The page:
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This article is written by a student writer from the Her Campus at UC Berkeley chapter.

On January 17, ASUC Superb announced that Soulja Boy will be performing at our school, UC Berkeley, for free on Friday, January 27. The doors would open at 4 p.m. and the show would begin at 5 p.m. However, only the first 900 students would be allowed inside the makeshift venue. 

Safe to say, word spread fast. Within days, it became common to see people practicing dance moves for “Crank That,” or singing along to “Kiss Me Thru the Phone.” Many began planning their schedule for Friday, expecting the line to be long. One person told me he was going to wait at the door starting at 12 pm. I thought it was absurd, but the concert was free, on campus, and I knew the songs. So I planned ahead as well. 

It’s 2 p.m. I rush out of my last meeting of the day and sprint back to my apartment. I quickly change out of my clothes and grab my student ID along with my keys and phone. As I make the 15-minute walk back to the university, I see similar people decked out in concert gear, cranking out Soulja Boy. The excitement in the air is clearly visible. 

Originally I meant to save some spots for my friends, but I ran into some people I know. So I joined them in line, with about 200 people in front of us. The doors open at 4 and we feel confident about getting in. ASUC Superb, the organizers of the event, had said they will accept about 900 people into the room. While the minutes pass by, groups get larger as people try to skip the long line. Everyone begins running into people they don’t necessarily hang out with, but know. Students in line are pre-gaming, getting drunk, and smoking weed. Some people play Soulja Boy out loud, and others get food. Anticipation is high and people are laughing. Then the clock strikes 4 p.m.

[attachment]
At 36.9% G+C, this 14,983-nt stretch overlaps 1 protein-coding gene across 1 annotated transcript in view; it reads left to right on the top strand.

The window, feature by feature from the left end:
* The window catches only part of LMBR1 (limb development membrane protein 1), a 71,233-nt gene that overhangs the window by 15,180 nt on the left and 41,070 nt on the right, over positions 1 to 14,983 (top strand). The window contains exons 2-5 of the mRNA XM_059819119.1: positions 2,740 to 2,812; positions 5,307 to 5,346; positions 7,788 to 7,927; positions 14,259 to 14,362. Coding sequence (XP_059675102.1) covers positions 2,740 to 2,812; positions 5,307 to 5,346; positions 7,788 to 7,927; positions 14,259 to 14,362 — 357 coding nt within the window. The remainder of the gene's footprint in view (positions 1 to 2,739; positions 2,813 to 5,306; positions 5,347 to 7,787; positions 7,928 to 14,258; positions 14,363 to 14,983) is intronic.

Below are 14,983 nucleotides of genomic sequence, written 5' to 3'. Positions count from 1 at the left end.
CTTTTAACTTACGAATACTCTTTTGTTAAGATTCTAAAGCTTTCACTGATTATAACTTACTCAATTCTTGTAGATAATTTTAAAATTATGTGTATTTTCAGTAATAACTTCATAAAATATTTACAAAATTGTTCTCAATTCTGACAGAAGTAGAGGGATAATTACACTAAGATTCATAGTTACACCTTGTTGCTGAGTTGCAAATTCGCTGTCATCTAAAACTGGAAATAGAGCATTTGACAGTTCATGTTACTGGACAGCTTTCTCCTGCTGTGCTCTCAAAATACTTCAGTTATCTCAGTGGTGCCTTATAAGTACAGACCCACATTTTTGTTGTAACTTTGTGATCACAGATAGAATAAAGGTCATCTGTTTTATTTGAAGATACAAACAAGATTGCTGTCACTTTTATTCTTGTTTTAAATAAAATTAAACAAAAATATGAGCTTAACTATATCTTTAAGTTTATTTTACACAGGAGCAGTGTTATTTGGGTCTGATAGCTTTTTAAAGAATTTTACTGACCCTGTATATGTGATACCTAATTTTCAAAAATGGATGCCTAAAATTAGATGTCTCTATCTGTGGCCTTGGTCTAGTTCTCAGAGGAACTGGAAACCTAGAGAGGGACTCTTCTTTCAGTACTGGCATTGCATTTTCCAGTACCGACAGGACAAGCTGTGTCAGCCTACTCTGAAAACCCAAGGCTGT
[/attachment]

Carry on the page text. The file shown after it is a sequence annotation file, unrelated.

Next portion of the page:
Crowd at Soulja Boy concert on Lower Sproul at UC Berkeley
Original photo by Ana Gonzalez

The long line suddenly becomes a large moshpit. Friends get separated. We’re getting crushed. Elbows are in our faces, and we struggle not to fall because if we do, we know we won’t get back up. Someone stepped on my feet, and another pulled my friend’s phone out of her back pocket. Complete strangers become entangled in an intimate embrace as they lock eyes and stay still in uncomfortable positions. It’s far from silent. People are screaming, laughing, crying, and talking. The loudest of them all was a drunk figure in a gray tank, chanting “Astroworld!” 

He continued to be a menace, harassing students around him and verbally abusing those around him. Foaming at the mouth, the man continued to spit insults as his friends tried to calm him down. Meanwhile, ASUC Superb continued to let more people in without heeding attention to the crowd. Every time a few people entered, the pit became a frenzy. Students continued to gasp for breath and plead for help. My friends and I held hands to not lose each other and checked on each other constantly. We were being pushed closer and closer to the insane figure who reeked of booze.